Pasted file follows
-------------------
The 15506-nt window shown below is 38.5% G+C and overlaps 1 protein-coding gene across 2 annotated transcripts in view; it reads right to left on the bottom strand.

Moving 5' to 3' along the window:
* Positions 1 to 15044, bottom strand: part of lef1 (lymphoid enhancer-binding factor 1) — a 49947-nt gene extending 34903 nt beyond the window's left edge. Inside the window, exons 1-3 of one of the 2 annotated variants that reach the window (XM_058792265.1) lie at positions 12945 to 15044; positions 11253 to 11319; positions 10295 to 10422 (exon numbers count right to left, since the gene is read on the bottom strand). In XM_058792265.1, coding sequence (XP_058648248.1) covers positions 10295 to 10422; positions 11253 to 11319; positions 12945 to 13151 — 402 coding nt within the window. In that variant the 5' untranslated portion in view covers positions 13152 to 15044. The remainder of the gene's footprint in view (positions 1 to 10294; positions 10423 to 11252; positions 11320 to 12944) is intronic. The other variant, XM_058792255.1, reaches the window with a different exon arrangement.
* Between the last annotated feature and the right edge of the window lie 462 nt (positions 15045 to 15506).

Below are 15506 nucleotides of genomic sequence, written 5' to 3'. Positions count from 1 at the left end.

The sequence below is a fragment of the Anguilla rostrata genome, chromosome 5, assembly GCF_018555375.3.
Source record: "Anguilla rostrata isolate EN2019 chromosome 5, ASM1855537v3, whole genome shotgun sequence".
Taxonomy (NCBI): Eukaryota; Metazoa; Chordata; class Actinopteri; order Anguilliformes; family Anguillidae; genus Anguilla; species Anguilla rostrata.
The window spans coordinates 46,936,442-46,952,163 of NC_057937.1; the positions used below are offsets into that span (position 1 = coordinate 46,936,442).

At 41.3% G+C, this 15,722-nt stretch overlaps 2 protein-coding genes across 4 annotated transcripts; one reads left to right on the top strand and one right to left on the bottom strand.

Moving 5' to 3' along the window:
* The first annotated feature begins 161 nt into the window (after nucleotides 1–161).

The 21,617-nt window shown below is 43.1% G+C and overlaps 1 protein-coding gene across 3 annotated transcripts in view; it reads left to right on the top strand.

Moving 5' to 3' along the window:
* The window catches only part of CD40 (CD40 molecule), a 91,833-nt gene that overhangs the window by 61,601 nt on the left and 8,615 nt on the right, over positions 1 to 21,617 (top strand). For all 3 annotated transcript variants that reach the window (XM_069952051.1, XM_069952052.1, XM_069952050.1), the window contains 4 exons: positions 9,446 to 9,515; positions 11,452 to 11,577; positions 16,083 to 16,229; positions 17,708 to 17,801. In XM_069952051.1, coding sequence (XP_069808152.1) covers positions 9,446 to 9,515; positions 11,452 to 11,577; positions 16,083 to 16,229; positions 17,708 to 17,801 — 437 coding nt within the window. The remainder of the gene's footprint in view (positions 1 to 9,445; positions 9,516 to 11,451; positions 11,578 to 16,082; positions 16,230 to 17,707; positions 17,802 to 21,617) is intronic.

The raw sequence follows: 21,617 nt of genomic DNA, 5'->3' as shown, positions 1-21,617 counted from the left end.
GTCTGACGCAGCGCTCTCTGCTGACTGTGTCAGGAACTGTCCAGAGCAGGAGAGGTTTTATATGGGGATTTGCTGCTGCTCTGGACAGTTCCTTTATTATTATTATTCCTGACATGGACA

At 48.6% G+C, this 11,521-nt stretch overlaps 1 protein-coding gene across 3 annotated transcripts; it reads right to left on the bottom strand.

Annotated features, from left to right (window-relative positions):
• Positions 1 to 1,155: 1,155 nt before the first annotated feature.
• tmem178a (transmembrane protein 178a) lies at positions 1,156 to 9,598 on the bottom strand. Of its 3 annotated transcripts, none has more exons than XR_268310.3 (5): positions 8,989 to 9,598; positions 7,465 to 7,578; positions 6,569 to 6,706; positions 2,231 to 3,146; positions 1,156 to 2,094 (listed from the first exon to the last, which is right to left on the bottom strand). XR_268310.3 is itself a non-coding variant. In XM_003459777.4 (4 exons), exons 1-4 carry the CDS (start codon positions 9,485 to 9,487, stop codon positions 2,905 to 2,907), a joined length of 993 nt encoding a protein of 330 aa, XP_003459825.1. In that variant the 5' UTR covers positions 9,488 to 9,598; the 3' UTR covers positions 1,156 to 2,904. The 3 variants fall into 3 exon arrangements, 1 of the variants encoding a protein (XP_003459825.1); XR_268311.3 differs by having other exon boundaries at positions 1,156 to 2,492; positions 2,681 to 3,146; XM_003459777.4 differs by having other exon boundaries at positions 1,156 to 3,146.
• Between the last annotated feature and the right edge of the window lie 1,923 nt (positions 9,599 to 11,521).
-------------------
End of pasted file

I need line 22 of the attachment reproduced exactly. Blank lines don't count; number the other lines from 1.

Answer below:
• Between the last annotated feature and the right edge of the window lie 1,923 nt (positions 9,599 to 11,521).